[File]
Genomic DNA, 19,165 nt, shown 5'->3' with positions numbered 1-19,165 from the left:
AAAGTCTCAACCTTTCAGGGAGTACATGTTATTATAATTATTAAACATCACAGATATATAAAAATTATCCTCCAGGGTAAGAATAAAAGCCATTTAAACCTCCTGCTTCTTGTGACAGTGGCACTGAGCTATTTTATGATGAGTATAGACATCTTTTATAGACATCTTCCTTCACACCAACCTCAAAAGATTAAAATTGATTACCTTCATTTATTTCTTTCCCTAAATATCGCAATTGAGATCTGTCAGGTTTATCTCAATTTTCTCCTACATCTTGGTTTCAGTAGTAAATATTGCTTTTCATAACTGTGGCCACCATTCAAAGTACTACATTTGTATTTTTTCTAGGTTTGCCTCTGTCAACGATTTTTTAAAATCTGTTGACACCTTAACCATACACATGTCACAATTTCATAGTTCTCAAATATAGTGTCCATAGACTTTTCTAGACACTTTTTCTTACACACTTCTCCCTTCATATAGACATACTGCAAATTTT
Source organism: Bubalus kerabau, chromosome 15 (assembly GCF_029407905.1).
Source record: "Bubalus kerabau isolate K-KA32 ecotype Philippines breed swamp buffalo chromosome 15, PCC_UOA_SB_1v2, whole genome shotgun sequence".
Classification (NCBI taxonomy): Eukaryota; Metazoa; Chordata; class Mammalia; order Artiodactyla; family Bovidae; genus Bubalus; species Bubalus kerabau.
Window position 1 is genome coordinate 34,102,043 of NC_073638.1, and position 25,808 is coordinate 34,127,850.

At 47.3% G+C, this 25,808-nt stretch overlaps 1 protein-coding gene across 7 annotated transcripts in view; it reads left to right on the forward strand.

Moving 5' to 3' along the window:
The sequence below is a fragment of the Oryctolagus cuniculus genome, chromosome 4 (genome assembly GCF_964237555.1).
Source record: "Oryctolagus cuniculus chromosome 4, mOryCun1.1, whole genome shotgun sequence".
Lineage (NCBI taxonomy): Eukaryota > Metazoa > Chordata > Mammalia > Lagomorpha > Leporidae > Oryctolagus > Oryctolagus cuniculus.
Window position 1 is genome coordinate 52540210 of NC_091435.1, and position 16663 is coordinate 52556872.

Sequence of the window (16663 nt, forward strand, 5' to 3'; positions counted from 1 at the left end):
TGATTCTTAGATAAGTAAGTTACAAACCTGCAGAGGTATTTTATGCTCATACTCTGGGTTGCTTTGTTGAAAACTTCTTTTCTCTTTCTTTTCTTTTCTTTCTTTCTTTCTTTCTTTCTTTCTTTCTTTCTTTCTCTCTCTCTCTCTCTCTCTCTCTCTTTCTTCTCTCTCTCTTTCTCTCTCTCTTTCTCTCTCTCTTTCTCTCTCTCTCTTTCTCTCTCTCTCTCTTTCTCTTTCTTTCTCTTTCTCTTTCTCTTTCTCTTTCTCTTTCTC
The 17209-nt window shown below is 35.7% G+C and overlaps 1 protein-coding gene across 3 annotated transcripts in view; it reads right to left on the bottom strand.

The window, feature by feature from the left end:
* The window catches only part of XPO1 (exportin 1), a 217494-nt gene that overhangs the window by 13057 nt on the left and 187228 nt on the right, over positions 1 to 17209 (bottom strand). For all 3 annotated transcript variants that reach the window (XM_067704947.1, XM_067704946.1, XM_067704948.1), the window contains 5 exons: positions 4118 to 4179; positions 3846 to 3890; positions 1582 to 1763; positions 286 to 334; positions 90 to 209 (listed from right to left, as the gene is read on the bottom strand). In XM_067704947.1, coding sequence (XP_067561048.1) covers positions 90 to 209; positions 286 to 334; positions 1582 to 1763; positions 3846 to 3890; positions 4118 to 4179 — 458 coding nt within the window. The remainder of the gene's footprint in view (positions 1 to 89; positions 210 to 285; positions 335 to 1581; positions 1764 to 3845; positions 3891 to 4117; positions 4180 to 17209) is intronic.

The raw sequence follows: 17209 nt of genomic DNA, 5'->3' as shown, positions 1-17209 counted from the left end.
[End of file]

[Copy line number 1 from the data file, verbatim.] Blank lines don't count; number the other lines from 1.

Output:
Genomic DNA, 19,165 nt, shown 5'->3' with positions numbered 1-19,165 from the left: